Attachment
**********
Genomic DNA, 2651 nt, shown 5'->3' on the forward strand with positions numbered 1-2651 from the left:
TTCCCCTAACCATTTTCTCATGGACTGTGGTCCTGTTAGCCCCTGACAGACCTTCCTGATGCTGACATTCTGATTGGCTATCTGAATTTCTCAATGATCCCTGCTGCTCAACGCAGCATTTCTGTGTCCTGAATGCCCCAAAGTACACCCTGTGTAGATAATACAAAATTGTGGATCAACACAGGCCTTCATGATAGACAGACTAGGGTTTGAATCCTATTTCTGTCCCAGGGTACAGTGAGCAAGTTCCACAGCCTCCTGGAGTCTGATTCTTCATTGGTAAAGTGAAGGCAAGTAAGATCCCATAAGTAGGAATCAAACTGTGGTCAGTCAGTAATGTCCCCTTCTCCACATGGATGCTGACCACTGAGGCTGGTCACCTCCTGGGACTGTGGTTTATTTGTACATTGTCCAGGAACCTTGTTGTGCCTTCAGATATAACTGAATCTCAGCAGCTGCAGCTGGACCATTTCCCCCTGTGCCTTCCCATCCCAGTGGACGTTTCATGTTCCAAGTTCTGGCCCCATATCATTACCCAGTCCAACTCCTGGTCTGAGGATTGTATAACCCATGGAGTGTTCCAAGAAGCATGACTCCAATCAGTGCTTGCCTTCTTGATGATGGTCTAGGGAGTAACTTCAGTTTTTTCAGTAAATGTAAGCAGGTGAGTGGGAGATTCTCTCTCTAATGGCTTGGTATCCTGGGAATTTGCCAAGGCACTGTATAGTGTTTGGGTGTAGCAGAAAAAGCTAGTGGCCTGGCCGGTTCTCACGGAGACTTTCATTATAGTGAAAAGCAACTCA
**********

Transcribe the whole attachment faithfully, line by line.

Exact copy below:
Genomic DNA, 2651 nt, shown 5'->3' on the forward strand with positions numbered 1-2651 from the left:
TTCCCCTAACCATTTTCTCATGGACTGTGGTCCTGTTAGCCCCTGACAGACCTTCCTGATGCTGACATTCTGATTGGCTATCTGAATTTCTCAATGATCCCTGCTGCTCAACGCAGCATTTCTGTGTCCTGAATGCCCCAAAGTACACCCTGTGTAGATAATACAAAATTGTGGATCAACACAGGCCTTCATGATAGACAGACTAGGGTTTGAATCCTATTTCTGTCCCAGGGTACAGTGAGCAAGTTCCACAGCCTCCTGGAGTCTGATTCTTCATTGGTAAAGTGAAGGCAAGTAAGATCCCATAAGTAGGAATCAAACTGTGGTCAGTCAGTAATGTCCCCTTCTCCACATGGATGCTGACCACTGAGGCTGGTCACCTCCTGGGACTGTGGTTTATTTGTACATTGTCCAGGAACCTTGTTGTGCCTTCAGATATAACTGAATCTCAGCAGCTGCAGCTGGACCATTTCCCCCTGTGCCTTCCCATCCCAGTGGACGTTTCATGTTCCAAGTTCTGGCCCCATATCATTACCCAGTCCAACTCCTGGTCTGAGGATTGTATAACCCATGGAGTGTTCCAAGAAGCATGACTCCAATCAGTGCTTGCCTTCTTGATGATGGTCTAGGGAGTAACTTCAGTTTTTTCAGTAAATGTAAGCAGGTGAGTGGGAGATTCTCTCTCTAATGGCTTGGTATCCTGGGAATTTGCCAAGGCACTGTATAGTGTTTGGGTGTAGCAGAAAAAGCTAGTGGCCTGGCCGGTTCTCACGGAGACTTTCATTATAGTGAAAAGCAACTCA